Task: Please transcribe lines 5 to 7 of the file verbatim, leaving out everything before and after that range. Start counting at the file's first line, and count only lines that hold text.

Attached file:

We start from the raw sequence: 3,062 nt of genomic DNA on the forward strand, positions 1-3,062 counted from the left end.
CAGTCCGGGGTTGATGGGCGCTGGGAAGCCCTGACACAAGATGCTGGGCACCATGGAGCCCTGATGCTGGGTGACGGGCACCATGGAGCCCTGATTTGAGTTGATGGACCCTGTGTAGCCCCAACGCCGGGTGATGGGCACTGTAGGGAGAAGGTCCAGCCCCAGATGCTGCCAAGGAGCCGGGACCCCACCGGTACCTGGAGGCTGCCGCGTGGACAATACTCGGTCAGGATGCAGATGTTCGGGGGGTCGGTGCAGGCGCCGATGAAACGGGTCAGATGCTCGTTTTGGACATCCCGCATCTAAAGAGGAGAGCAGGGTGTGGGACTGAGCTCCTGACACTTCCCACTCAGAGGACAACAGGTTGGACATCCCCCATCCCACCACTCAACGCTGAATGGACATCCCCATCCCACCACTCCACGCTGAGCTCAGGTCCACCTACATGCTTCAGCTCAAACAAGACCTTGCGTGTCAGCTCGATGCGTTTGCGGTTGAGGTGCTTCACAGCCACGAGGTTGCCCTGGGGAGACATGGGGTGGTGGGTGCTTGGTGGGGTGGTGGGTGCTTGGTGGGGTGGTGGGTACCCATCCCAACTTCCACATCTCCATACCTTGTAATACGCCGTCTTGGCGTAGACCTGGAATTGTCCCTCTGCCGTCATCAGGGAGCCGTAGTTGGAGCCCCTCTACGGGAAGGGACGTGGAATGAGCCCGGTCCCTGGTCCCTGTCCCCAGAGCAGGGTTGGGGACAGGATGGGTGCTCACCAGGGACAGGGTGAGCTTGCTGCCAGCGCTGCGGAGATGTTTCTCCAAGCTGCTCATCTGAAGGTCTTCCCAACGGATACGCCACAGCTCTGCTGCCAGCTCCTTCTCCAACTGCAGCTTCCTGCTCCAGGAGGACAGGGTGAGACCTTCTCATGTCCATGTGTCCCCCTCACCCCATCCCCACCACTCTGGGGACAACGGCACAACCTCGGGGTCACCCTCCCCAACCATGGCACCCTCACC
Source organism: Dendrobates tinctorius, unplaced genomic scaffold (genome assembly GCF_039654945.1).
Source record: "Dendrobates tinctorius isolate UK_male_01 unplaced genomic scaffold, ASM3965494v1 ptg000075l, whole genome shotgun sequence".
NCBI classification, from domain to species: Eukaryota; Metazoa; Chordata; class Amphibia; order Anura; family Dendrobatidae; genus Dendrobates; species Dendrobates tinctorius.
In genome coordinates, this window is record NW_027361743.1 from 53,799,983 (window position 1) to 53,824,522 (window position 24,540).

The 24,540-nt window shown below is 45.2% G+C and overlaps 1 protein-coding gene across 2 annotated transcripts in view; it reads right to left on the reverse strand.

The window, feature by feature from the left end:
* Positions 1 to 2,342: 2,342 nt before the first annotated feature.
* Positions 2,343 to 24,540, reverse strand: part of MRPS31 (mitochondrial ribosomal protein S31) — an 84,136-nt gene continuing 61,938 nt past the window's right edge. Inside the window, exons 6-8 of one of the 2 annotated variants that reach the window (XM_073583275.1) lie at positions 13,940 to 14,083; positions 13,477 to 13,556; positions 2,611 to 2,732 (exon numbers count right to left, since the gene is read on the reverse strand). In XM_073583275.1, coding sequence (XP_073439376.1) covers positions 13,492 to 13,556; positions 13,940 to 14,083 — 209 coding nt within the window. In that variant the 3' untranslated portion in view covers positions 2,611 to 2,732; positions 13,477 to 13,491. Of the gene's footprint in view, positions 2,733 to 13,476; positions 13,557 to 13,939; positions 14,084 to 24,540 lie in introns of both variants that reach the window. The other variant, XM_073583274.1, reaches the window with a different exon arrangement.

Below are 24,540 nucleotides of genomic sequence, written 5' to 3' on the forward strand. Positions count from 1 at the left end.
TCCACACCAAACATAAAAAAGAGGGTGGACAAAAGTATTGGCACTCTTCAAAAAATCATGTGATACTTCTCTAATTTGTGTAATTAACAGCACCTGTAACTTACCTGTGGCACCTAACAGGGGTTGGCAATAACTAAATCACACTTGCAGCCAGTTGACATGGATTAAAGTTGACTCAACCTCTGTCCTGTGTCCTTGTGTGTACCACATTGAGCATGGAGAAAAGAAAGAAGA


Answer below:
NCBI classification, from domain to species: Eukaryota; Metazoa; Chordata; class Amphibia; order Anura; family Dendrobatidae; genus Dendrobates; species Dendrobates tinctorius.
In genome coordinates, this window is record NW_027361743.1 from 53,799,983 (window position 1) to 53,824,522 (window position 24,540).

The 24,540-nt window shown below is 45.2% G+C and overlaps 1 protein-coding gene across 2 annotated transcripts in view; it reads right to left on the reverse strand.